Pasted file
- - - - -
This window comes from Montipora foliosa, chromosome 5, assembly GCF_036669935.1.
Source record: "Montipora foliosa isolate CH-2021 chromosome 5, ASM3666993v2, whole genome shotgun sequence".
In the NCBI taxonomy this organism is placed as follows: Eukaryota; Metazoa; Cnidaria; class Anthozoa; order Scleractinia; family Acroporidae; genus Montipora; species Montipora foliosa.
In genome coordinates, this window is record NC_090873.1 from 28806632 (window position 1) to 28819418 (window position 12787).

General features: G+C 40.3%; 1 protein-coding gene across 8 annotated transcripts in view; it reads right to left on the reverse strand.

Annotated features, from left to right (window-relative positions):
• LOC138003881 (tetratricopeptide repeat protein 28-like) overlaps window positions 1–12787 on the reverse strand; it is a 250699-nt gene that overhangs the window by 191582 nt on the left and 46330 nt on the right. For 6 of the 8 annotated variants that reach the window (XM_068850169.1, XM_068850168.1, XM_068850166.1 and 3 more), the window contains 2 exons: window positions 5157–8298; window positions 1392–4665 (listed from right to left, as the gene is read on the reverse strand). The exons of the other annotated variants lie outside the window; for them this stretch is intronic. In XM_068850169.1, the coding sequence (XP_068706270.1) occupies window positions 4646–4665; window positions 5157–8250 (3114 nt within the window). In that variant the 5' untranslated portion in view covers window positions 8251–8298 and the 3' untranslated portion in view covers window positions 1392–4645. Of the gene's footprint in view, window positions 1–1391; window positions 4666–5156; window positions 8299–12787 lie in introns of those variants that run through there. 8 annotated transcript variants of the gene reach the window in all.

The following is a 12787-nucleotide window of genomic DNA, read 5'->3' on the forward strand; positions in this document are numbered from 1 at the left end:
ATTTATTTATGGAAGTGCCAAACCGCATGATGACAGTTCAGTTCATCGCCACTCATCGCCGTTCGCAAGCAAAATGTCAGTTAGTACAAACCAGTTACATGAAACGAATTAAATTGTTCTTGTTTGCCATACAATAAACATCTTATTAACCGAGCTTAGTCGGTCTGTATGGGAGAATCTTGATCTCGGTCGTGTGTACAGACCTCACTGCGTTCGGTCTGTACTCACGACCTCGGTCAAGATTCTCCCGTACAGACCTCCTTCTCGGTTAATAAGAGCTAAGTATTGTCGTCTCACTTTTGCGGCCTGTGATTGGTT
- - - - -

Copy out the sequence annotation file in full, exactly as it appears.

This window comes from Montipora foliosa, chromosome 5, assembly GCF_036669935.1.
Source record: "Montipora foliosa isolate CH-2021 chromosome 5, ASM3666993v2, whole genome shotgun sequence".
In the NCBI taxonomy this organism is placed as follows: Eukaryota; Metazoa; Cnidaria; class Anthozoa; order Scleractinia; family Acroporidae; genus Montipora; species Montipora foliosa.
In genome coordinates, this window is record NC_090873.1 from 28806632 (window position 1) to 28819418 (window position 12787).

General features: G+C 40.3%; 1 protein-coding gene across 8 annotated transcripts in view; it reads right to left on the reverse strand.

Annotated features, from left to right (window-relative positions):
• LOC138003881 (tetratricopeptide repeat protein 28-like) overlaps window positions 1–12787 on the reverse strand; it is a 250699-nt gene that overhangs the window by 191582 nt on the left and 46330 nt on the right. For 6 of the 8 annotated variants that reach the window (XM_068850169.1, XM_068850168.1, XM_068850166.1 and 3 more), the window contains 2 exons: window positions 5157–8298; window positions 1392–4665 (listed from right to left, as the gene is read on the reverse strand). The exons of the other annotated variants lie outside the window; for them this stretch is intronic. In XM_068850169.1, the coding sequence (XP_068706270.1) occupies window positions 4646–4665; window positions 5157–8250 (3114 nt within the window). In that variant the 5' untranslated portion in view covers window positions 8251–8298 and the 3' untranslated portion in view covers window positions 1392–4645. Of the gene's footprint in view, window positions 1–1391; window positions 4666–5156; window positions 8299–12787 lie in introns of those variants that run through there. 8 annotated transcript variants of the gene reach the window in all.

The following is a 12787-nucleotide window of genomic DNA, read 5'->3' on the forward strand; positions in this document are numbered from 1 at the left end:
ATTTATTTATGGAAGTGCCAAACCGCATGATGACAGTTCAGTTCATCGCCACTCATCGCCGTTCGCAAGCAAAATGTCAGTTAGTACAAACCAGTTACATGAAACGAATTAAATTGTTCTTGTTTGCCATACAATAAACATCTTATTAACCGAGCTTAGTCGGTCTGTATGGGAGAATCTTGATCTCGGTCGTGTGTACAGACCTCACTGCGTTCGGTCTGTACTCACGACCTCGGTCAAGATTCTCCCGTACAGACCTCCTTCTCGGTTAATAAGAGCTAAGTATTGTCGTCTCACTTTTGCGGCCTGTGATTGGTT